Their aim (of the reforms) was to enhance national economic development

Discussion in 'Italian-English' started by Murphy, Feb 14, 2007.

  1. Murphy

    Murphy Senior Member

    Sicily, Italy
    English, UK
    Ok, yet another question about passato remoto v imperfetto (sorry!)

    In the following sentence, should it be "fu" or "era"? We are talking about education reforms passed in China in 1985.

    "Their aim (of the reforms) was to enhance national economic development and produce as many skilled workers as possible".

    My version:

    "Il loro scopo fu di incrementare lo sviluppo economico nazionale e di produrre il più gran numero possibile di lavoratori qualificati."

    Now I have a doubt. Should I say "lo scopo era" instead of "fu"? After all, the aim of the reforms remained constant. Or is it "fu" because the reforms were passed during one period in the past? Help!!!:eek:
     
  2. dylanG3893

    dylanG3893 Senior Member

    CA
    United States
    I'm not a native, but I definately vote 'era'! :thumbsup:
     
  3. stella_maris_74

    stella_maris_74 Mod About Chocolate

    Rome
    Italian - Italy
    Yes, it is "era" :)

    ciao

    dani
     
  4. Murphy

    Murphy Senior Member

    Sicily, Italy
    English, UK
    Thank you both.:D
     
  5. PinkLady1989 New Member

    UK
    English - England
    Hi All,

    I am struggling a little with grammar. At the moment I am learning the Passato Remoto and Imperfetto tenses. I am writing a fairy tale, and I can not decide which tense to use for the verb 'to live', for example "Hannah lived with her father".

    Would it be
    Passato remoto: "Hannah abitò con il suo padre"
    or Imperfetto: "Hannah abitava con il suo padre"???

    Please help! Thank you!!
     
    Last edited: Jan 27, 2009
  6. federicoft Senior Member

    Italian
    Hi PL,

    the imperfetto is used when representing an action happening regularly or a situation which is in progress in the past (as opposed to the passato remoto, which is used for a single event). So it's definitely "abitava".
     
    Last edited: Jan 27, 2009
  7. Golem-62

    Golem-62 Junior Member

    Italy - (TN)
    Italian
    I'm not a native neither, but I often find this mistake:

    definately instead of definitely

    ...
    Just to help you, US native, think that "Imperfetto" form is a kind of "-ing" form for the past, meaning that an action was continuative in a certain time. Passato Remoto means that the action was completed, finished or referred to a specific time.
     
    Last edited: Jan 27, 2009
  8. Mattia_ Junior Member

    Milano
    Italiano
    Hi everyone,

    please apologize me, I know that this is (just) a bit out of topic, but at least concerns PASSATO REMOTO and a cultural aspect of Italy: I hope you all can enjoy it! :)

    I'd like to add a piece of (tasty) information about the Italian language, if I may, above all concerning the differences between:

    PASSATO REMOTO vs PASSATO PROSSIMO
    and
    NORTH of ITALY "vs" SOUTH of ITALY

    Curiously enough the people who live in the north of Italy are (well indeed) used to making a HUGE grammar mistake (like me! :D.. by the way I bet that 80% of people from the North even do not anything about this common mistake!):

    We use the PASSATO PROSSIMO when instead we should use the PASSATO PROSSIMO, here an example just to clarify what I mean:

    We say:

    "La settimana scorsa sono andato al cinema e ho incontrato Paola." (which is wrong, but accepted simply because we ALL ,in the north, say and write it in this way).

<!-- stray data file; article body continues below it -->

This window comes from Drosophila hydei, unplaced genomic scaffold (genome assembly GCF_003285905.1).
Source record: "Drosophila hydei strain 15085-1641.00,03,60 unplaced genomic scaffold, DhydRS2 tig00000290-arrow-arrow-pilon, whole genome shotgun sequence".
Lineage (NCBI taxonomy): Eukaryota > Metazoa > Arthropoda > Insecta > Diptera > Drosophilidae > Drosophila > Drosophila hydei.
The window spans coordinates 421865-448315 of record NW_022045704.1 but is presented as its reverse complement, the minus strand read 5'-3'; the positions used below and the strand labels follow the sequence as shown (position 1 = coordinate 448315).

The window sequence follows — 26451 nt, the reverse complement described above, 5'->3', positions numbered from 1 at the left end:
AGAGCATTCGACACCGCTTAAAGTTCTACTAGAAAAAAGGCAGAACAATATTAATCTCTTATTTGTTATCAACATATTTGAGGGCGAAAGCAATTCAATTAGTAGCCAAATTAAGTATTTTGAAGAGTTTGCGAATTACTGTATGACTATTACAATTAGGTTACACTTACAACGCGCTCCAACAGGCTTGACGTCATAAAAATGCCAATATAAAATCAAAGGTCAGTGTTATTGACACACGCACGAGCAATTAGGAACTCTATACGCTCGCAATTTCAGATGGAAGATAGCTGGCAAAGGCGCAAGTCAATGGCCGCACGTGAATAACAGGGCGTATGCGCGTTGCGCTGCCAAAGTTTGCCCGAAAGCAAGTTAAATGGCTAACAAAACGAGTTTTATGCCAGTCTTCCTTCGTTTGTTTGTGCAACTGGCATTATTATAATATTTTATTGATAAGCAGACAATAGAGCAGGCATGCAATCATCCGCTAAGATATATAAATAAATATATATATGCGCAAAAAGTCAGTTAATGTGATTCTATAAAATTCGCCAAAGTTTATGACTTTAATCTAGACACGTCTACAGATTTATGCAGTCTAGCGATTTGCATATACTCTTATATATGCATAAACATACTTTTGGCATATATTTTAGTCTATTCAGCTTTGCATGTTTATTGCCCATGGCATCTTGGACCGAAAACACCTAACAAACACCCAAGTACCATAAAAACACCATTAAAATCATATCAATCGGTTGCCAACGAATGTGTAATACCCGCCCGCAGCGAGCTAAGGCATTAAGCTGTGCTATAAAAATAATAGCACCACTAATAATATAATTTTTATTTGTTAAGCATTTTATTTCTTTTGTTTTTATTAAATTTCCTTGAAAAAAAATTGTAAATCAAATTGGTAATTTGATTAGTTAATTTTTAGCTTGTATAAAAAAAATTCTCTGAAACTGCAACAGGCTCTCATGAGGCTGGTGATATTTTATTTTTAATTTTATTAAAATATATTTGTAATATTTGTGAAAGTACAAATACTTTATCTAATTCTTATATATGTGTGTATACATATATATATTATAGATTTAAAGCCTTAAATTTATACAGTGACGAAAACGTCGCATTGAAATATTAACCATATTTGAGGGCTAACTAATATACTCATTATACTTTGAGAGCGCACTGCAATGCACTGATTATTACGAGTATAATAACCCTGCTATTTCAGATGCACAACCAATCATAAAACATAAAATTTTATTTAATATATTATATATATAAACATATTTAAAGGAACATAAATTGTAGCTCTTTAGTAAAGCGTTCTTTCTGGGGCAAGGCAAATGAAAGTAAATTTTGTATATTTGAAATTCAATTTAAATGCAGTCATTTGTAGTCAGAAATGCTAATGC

It should be:

    "La settimana andai al cinema ed incontrai Paola". (In the south of Italy most of people use the passato remoto, which is grammatically correct.)

    People from the south are indeed correct when it comes to using the right TEMPO VERBALE, exactly the same as it happens for the Spanish. In Spain and all over the world where Spanish is spoken (bear in mind that people who speak Spanish are more than 400.000.000, quite impressive) the grammar rules are much more respected: kind of untouchable stuff, almost sacred! :)

    PS
    Obviously in News and Media you'll always find the northern (wrong) use, simply because the North is much richer and more politically powerful than the South (to sum up brutally).

    Ciao!
     
    Last edited: Jan 27, 2009
  9. federicoft Senior Member

    Italian
    Sorry Mattia, may I ask you what's wrong with
    "La settimana scorsa sono andato al cinema e ho incontrato Paola"?
    It is the most impeccable Italian I can think of. If anything, I'd say the overuse of passato remoto to refer to recent events (thus, "andai al cinema"), which is indeed a feature of Southern italian dialects, is wrong.
     
  10. Mattia_ Junior Member

    Milano
    Italiano
    Ciao Federicoft!

    Thanks for your question and by the way sorry for being a bit in late, I was busy. :)

    First of all according to what I have learnt at the University I can tell you pretty surely that what I wrote in my previous post is indeed correct. I remember my professor of Spanish whose Italian was astonishing, to say the least, repeating us exactly what I wrote.

    My cultivated and highly-professional professor could be wrong, but honestly I don't thing so.

    PS
    In the North we make this mistake but it is so entirely accepted that even the great majority of the people do not anything about this!

    Take care!
    Mattia
     
  11. federicoft Senior Member

    Italian
    Ciao Mattia,

    well, people do not know anything about it mainly because "la settimana scorsa sono andato al cinema" not only is perfectly correct, but it's the only correct way of saying it in Italian. :)

    The passato prossimo is the preferred perfective tense in Italian. The preterite (passato remoto) is used to refer to remote events (both temporally or psychologically), and this of course is not the case with "la settimana scorsa".

    In Spanish you would indeed use the preterite here, but Spanish is a different language with different rules. In this respect, Italian grammar is much more similar to the French one.

    As regards the North vs. South thing, Northern speakers tend to use the PP in any perfective situation, while Southern speaker tend to use the PR even for recent events. Keep away from both extremes in Standard Italian. ;)

    Ciao,
    F.
     
  12. beauxyeux Senior Member

    italy
    italian italy
    Caro Federico permettimi di dissentire rispetto al fatto che l'uso del passato remoto al sud sia più scorretto dell'uso del passato prossimo al nord.